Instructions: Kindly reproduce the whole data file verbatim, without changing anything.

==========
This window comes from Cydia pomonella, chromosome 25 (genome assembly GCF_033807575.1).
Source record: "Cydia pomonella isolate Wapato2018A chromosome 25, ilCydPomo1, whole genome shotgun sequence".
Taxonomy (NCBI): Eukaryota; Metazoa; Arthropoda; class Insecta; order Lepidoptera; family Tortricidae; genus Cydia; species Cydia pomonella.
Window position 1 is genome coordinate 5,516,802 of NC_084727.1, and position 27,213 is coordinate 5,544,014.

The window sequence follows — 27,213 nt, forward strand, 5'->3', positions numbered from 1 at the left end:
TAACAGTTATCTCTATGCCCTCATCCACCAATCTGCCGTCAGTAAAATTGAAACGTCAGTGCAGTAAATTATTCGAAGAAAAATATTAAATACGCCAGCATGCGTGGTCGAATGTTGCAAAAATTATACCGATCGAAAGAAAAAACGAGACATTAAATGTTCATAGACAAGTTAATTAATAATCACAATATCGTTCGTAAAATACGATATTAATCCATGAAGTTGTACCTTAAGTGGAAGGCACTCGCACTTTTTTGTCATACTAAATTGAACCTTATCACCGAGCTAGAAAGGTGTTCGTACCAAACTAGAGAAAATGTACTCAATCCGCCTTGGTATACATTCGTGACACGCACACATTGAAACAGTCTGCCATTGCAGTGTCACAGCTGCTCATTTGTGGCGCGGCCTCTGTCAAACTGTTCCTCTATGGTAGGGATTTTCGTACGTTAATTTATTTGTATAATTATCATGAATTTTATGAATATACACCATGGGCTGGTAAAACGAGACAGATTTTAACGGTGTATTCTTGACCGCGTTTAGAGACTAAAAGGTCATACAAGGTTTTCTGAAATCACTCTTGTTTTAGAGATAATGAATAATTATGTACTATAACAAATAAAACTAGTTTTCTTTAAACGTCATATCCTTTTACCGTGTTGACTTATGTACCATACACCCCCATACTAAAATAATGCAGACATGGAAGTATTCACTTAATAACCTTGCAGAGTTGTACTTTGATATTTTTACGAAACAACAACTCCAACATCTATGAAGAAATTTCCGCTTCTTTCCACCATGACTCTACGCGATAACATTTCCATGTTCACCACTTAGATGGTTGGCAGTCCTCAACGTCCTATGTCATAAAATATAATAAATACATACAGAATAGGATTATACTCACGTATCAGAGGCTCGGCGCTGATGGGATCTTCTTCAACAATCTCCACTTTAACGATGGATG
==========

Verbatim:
This window comes from Cydia pomonella, chromosome 25 (genome assembly GCF_033807575.1).
Source record: "Cydia pomonella isolate Wapato2018A chromosome 25, ilCydPomo1, whole genome shotgun sequence".
Taxonomy (NCBI): Eukaryota; Metazoa; Arthropoda; class Insecta; order Lepidoptera; family Tortricidae; genus Cydia; species Cydia pomonella.
Window position 1 is genome coordinate 5,516,802 of NC_084727.1, and position 27,213 is coordinate 5,544,014.

The window sequence follows — 27,213 nt, forward strand, 5'->3', positions numbered from 1 at the left end:
TAACAGTTATCTCTATGCCCTCATCCACCAATCTGCCGTCAGTAAAATTGAAACGTCAGTGCAGTAAATTATTCGAAGAAAAATATTAAATACGCCAGCATGCGTGGTCGAATGTTGCAAAAATTATACCGATCGAAAGAAAAAACGAGACATTAAATGTTCATAGACAAGTTAATTAATAATCACAATATCGTTCGTAAAATACGATATTAATCCATGAAGTTGTACCTTAAGTGGAAGGCACTCGCACTTTTTTGTCATACTAAATTGAACCTTATCACCGAGCTAGAAAGGTGTTCGTACCAAACTAGAGAAAATGTACTCAATCCGCCTTGGTATACATTCGTGACACGCACACATTGAAACAGTCTGCCATTGCAGTGTCACAGCTGCTCATTTGTGGCGCGGCCTCTGTCAAACTGTTCCTCTATGGTAGGGATTTTCGTACGTTAATTTATTTGTATAATTATCATGAATTTTATGAATATACACCATGGGCTGGTAAAACGAGACAGATTTTAACGGTGTATTCTTGACCGCGTTTAGAGACTAAAAGGTCATACAAGGTTTTCTGAAATCACTCTTGTTTTAGAGATAATGAATAATTATGTACTATAACAAATAAAACTAGTTTTCTTTAAACGTCATATCCTTTTACCGTGTTGACTTATGTACCATACACCCCCATACTAAAATAATGCAGACATGGAAGTATTCACTTAATAACCTTGCAGAGTTGTACTTTGATATTTTTACGAAACAACAACTCCAACATCTATGAAGAAATTTCCGCTTCTTTCCACCATGACTCTACGCGATAACATTTCCATGTTCACCACTTAGATGGTTGGCAGTCCTCAACGTCCTATGTCATAAAATATAATAAATACATACAGAATAGGATTATACTCACGTATCAGAGGCTCGGCGCTGATGGGATCTTCTTCAACAATCTCCACTTTAACGATGGATG